“We want everyone to feel nourished and cared for when they are here,” says Jennifer Peters, one of the restaurant’s operators. “We want our guests to be able to have a mindful moment at Just BE Kitchen and feel like they are doing something good for their minds and bodies. Food is the vessel for the experience we want to create because food is at the heart of well-being.”

Just BE Kitchen is open daily from 7 a.m. to 3 p.m. for breakfast and lunch. 

Tom Coohill to attend Plate of the Union

Chef Tom Coohill, owner of Coohills restaurant in Lower Downtown, has been tapped to represent Colorado at the 2017 Plate of the Union Farm Bill Summit on April 26-17 in Washington, D.C.

Coohill will join chefs and food industry leaders from around the country to review and discuss food policies surrounding the 2018 Farm Bill on April 26. The group, led by the agricultural advocacy organization Plate of the Union, will report its findings and recommendations to the House and Senate on April 27.

“Because of our commitment to locally sourced and farm-fresh ingredients, Coohills is a natural fit for this important outreach campaign,” Coohill says. “It’s an honor to be able to participate in this component of the democratic process, and I look forward to assisting in the promotion of healthier food for this country, which will result in healthier communities and a healthier environment.”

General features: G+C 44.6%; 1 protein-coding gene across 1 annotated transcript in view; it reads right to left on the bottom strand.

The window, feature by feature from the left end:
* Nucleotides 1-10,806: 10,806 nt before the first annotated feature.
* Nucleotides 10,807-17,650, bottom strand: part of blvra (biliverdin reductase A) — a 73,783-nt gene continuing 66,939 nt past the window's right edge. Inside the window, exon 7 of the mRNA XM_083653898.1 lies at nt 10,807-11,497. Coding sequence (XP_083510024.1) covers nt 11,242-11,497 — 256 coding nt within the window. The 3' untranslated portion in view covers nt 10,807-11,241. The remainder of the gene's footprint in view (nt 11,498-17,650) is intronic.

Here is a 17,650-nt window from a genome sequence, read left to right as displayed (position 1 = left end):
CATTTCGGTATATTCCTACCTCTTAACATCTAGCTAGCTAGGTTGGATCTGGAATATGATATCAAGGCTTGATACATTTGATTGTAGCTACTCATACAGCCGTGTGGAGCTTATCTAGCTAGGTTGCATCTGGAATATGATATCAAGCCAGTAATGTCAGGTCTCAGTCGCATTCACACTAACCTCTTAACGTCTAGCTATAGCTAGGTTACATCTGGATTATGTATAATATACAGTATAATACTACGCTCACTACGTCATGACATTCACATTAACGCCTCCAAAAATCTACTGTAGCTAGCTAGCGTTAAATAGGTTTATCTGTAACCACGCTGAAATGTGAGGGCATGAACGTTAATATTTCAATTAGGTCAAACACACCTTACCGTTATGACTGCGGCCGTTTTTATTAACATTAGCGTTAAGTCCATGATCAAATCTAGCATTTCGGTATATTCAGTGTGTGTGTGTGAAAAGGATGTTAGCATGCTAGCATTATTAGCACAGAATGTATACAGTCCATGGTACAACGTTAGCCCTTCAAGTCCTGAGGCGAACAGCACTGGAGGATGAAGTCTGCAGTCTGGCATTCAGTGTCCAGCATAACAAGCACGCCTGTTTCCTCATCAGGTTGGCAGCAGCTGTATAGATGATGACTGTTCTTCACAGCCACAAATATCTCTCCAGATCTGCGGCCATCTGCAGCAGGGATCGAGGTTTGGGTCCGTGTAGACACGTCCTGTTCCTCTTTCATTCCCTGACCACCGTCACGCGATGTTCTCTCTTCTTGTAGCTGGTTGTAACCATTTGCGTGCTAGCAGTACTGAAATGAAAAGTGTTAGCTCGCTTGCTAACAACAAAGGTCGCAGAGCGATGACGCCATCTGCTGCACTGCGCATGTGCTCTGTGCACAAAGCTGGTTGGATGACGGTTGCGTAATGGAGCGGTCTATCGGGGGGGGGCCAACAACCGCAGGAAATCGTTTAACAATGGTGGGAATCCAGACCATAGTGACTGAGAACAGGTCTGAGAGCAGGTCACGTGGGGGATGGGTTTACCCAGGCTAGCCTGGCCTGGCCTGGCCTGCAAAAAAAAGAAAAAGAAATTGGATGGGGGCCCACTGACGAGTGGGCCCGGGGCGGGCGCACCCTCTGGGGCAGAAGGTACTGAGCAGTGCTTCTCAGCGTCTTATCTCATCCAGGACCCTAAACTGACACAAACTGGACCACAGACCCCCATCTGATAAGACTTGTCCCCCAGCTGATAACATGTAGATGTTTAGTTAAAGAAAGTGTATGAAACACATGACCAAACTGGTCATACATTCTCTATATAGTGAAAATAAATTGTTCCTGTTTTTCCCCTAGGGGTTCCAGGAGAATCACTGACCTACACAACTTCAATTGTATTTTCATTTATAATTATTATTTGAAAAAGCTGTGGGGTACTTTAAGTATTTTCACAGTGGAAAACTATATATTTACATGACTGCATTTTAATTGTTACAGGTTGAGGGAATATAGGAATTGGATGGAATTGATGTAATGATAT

Every five years, Congress is tasked with passing the farm bill, which affects things such as how food is grown, what it costs the consumer, the safety of drinking water and whether all Americans have access to healthy, affordable food.

Plate of the Union is a food advocacy organization with a mission of encouraging U.S. agriculture to focus on organic and sustainable practices with positive impacts on land and water.

Economic summit to address housing, food, entrepreneurship

Housing, food access, youth opportunities and entrepreneurship are among the issues that will be discussed at the inaugural Far Northeast Denver Economic Summit, a free event from 10 a.m. to 2 p.m. April 20 at the Evie Garrett Dennis E-12 campus, 4800 Telluride St. 

The collaborative, grassroots event is a joint project of the City and County of Denver and a range of stake holders from Montbello and surrounding neighborhoods. A keynote speech on economic mobility will be presented by Dr. Jared Bernstein, a former chief ecnomist in the Obama Administration. The day also will include a community resource fair.